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What CIOs need to know about Software defined networking

Jonathan Hassell | July 24, 2013
Software defined networking applies the abstraction concepts of hardware virtualization to networking infrastructure. This works well for cloud implementations, which need significant configuration and planning. But SDN and network virtualization may still be too immature for prime time.

Software Defined Networking

Software defined networking is one of the most misunderstood concepts in infrastructure computing. It's a phenomenon that's growing in relevance, but it's still mysterious to many CIOs, particularly those who were not reared in overly technical practice. Many myths still surround SDN. What exactly is the notion behind the technology? How can you apply SDN at your business? And how can your organization benefit from it.

Software-Defined Networking Basics
Essentially, SDN takes the virtualization phenomenon that's been sweeping datacenters around the globe for the past several years and extends it from computing hardware and storage devices to network infrastructure itself. By inserting a layer of intelligent software between network devices (such as switches, routers and network cards) and the operating system that talks to the wire, software defined networking lets an IT professional or administrator configure networks using only software. No longer must he travel to every physical device and configure-or, in many cases, reconfigure-settings.

SDN achieves the same abstraction that hardware virtualization does. With hardware virtualization, the hypervisor inserts itself between the physical components of a computer (the motherboard, main bus, processor, memory and so on) and the operating system. The operating system sees virtualized components and operates with those, and the hypervisor itself translates the instructions coming to these virtualized components into instructions the underlying physical hardware can handle.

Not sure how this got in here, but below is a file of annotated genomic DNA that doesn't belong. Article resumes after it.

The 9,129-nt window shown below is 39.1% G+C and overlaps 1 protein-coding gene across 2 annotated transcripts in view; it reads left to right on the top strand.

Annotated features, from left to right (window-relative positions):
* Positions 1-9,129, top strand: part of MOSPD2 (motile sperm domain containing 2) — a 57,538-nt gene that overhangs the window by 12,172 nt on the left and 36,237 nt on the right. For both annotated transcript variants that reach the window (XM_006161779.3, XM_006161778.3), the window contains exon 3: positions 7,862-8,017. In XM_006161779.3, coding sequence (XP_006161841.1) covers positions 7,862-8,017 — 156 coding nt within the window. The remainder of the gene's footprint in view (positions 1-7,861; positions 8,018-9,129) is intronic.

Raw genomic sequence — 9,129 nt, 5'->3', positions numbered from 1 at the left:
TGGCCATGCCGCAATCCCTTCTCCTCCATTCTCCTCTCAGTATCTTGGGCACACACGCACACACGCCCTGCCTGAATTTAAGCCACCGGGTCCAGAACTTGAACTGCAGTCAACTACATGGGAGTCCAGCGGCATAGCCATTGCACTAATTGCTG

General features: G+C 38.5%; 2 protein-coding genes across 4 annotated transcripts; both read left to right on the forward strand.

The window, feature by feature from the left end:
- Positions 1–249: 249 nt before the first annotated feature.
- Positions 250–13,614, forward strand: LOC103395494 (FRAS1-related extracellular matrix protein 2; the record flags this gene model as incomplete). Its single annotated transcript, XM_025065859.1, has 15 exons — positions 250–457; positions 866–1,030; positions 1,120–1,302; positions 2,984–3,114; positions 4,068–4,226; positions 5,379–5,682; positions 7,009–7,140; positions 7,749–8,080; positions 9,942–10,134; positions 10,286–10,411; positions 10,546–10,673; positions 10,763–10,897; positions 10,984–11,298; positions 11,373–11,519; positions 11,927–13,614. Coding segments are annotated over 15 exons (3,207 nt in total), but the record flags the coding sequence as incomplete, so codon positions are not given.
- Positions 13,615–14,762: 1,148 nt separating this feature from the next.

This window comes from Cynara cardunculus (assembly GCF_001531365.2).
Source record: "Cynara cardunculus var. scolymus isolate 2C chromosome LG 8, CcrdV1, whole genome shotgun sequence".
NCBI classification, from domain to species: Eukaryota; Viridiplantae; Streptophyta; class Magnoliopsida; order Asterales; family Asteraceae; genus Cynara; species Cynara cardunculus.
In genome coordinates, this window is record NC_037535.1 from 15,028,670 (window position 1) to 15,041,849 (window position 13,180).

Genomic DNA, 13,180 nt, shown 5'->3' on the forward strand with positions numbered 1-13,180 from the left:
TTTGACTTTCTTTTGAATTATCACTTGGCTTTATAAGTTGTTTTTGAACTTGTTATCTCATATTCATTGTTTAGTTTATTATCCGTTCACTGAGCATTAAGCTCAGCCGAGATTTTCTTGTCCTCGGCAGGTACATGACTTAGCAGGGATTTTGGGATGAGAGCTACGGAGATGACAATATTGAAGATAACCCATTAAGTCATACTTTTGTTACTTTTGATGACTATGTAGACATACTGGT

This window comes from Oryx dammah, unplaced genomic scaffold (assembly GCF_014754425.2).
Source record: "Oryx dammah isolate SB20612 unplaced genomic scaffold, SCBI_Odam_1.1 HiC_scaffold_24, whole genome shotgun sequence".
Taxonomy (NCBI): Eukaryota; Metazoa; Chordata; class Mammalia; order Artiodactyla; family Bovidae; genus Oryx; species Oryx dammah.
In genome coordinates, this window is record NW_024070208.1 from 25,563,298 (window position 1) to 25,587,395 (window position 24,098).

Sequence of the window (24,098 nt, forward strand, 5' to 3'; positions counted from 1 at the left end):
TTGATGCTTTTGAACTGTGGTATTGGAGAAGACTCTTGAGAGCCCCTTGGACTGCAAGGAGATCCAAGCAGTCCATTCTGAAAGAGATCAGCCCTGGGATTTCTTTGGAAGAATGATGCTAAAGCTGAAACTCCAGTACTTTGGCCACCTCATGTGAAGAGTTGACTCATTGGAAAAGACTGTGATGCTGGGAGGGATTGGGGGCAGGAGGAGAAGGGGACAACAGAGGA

As a result, you can move virtual machines to different computers made up of different underlying hardware as long as the hypervisor is the same or is compatible. That's because the operating system in the virtual machine has to know only how to talk to the virtualized components; it can't see or interact directly with the underlying hardware. This abstraction provides a freedom and more capability to configure and reconfigure computers and servers as ongoing operational needs dictate.

This abstraction idea is the same in SDN. It just involves different pieces of hardware. Networks are virtualized so software can configure how networks are built, routed and configured. While the underlying physical network components still route the actual traffic, the place where that traffic flow is controlled-which is called the control plane in SDN parlance-moves from the hardware to the software running on top of it.

This is useful because the network then transforms from a bunch of wires physically connected to a lot of different devices-as you might guess, this is the data plane in SDN vernacular-into a quasi-intelligent fabric that can be controlled, rerouted, redesigned and troubleshooted (troubleshot?) from a software console.
In particular, it allows for self-service network reconfiguration. When users request resources for themselves, the network can automatically accommodate connectivity for those requests-even if the resources are located in different physical areas. The network appears to be one "unit" to the end user, a main benefit of this type of virtualization.


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